I enjoy the challenge that my job provides. I perform very technical procedures like epidurals and spinals, and I like to think I do it decently well. Then there’s the challenge of managing the patient through some difficult moments.
Ultimately, people need to be constantly challenged and stimulated to grow. I’ve heard that once people stop being challenged, they wither away. This is why retirement becomes such a struggle for a lot of people.
Of course, I do get that stimulation from certain other ventures, like this blog and the other businesses, but being able to work that while also helping people is immensely satisfying.
I Enjoy Teaching
I work with residents and fellows on a daily basis and there’s something special about the feeling of contributing to someone’s education and training. When I hear of one of our former residents or fellows doing well out there in the world, there’s a sense of pride that comes with knowing that I helped to train that person.
I Like the People I Work With
My colleagues are good people who work hard. I’ve made good friendships while working at my hospital, and though we don’t always hang out outside of work, I still feel comfortable calling them if I needed anything. Of course, I’d do the same for them.
I also get to interact with patients, other physicians, nurses, and staff on a daily basis, and it’s a very collegial atmosphere.
I Enjoy the Income
My work provides a steady income for the most part. The good part about getting paid for your time is that you know how much you will receive at the end of a shift. The bad part is that since most medical income is tied to time, you’d always be captive to your work if you didn’t have any other income streams.
Again, thankfully I do have some other sources of income, but it’s not always consistent at this point. The medical income is a nice buffer in case things don’t go so well with the businesses or my investments. That extra income is usually thrown into more investments, but it also allows me to take care of my family members that much easier. Oh, and I do enjoy traveling quite a bit and my day job makes it easier on the finances to do so.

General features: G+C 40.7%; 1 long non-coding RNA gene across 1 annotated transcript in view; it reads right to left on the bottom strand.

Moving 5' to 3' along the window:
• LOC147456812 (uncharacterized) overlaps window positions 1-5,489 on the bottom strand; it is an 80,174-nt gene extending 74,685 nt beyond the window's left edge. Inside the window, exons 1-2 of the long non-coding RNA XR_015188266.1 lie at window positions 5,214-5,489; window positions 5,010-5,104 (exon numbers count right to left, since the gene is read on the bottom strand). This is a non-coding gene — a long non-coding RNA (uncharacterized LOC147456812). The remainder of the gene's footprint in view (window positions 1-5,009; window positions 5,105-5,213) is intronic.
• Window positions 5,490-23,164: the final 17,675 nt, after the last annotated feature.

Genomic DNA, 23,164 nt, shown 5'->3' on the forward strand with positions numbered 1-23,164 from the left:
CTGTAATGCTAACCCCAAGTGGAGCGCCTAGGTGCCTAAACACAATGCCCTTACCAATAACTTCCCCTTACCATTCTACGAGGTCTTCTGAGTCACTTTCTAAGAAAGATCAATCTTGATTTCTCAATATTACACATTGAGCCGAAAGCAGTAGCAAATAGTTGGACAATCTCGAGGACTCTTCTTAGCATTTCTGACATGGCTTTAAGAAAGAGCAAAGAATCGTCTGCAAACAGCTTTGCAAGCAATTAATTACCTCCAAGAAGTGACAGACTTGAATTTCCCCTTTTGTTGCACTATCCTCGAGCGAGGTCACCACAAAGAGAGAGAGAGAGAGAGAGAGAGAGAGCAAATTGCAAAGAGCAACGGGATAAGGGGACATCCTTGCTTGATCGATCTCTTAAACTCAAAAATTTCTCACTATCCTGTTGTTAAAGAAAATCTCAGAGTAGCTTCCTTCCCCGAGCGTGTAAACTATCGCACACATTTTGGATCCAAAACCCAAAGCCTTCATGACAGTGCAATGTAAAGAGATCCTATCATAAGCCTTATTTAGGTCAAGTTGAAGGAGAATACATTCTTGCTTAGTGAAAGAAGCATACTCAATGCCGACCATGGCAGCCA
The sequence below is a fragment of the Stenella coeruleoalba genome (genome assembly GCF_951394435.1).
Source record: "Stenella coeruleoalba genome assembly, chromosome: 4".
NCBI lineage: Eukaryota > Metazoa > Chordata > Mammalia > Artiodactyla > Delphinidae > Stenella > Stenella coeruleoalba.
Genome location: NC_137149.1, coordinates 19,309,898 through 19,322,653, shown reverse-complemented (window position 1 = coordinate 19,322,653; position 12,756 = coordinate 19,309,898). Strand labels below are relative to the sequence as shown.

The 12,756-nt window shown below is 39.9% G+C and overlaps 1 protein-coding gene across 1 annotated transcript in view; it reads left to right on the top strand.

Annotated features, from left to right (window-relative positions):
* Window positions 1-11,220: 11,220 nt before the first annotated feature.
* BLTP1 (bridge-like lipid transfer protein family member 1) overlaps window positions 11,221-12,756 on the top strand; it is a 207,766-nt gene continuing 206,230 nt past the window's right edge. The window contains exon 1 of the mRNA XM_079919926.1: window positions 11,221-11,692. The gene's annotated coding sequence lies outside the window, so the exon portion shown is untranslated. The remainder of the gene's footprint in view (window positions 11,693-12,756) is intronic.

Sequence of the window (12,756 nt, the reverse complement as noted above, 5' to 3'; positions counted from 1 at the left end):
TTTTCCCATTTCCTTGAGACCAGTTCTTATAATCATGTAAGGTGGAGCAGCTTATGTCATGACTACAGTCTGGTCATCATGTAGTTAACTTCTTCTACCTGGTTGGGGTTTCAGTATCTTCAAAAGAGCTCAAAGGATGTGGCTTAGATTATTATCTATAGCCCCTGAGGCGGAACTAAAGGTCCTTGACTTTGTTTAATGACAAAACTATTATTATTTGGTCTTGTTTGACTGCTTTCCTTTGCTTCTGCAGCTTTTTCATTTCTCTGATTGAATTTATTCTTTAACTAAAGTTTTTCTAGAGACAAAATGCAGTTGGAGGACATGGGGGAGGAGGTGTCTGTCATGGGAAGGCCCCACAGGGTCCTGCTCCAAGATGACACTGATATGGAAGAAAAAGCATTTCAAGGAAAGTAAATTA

What Could Drive Me to Quit
I know I painted quite a rosy picture of my current day job, but in all honesty, it’s not always smooth. But I’m definitely a glass-half-full type of guy. I recognize no situation is perfect, but I’m very fortunate to have what I have. That isn’t to say things couldn’t change as I’ve seen it has for some of my friends. In fact, there are things which could drive me to quit prematurely. Some of those things are:
Loss of Flexibility
Well, the major thing that could make me quit is if I lost flexibility. If I didn’t have the time in my week to pursue some of my other ventures or if I was forced to work 60-70 hours a week, then the decision to stay in medicine would be quite a bit more difficult.
I might also hang up my stethoscope if the threat of lawsuits was constant or real enough to make me think I could potentially lose everything.
My job is very technical so if I were physically unable to perform the tasks well I wouldn’t be doing a service to anyone. A career-ending accident could happen, but that’s also why I have good disability insurance.
So even though I’ve reached financial independence from medicine, instead of retiring immediately, I’ve decided to gradually retire. That means that as my income increases from other ventures, I’ve decreased my time at work.
I’ve decided to take this step immediately because it’s clear that work hours and burnout are directly correlated. If I decided to wait until I reached a certain amount of income or level of comfort before reducing my time, I feel I’m way more likely to hit that burnout wall. So I’m pushing myself to work less.
I’m dropping hours as I go and opting to spend more time with family and on other ventures.
I’m not saying this is the only solution to burnout. I don’t pretend to have all the answers because the causes and solutions to burnout in medicine are multifactorial. I’ve just found what works for me.
But one thing’s for certain, I won’t be completely quitting medicine anytime soon.
If you reached financial freedom, would you quit practicing completely? Or would you gradually retire?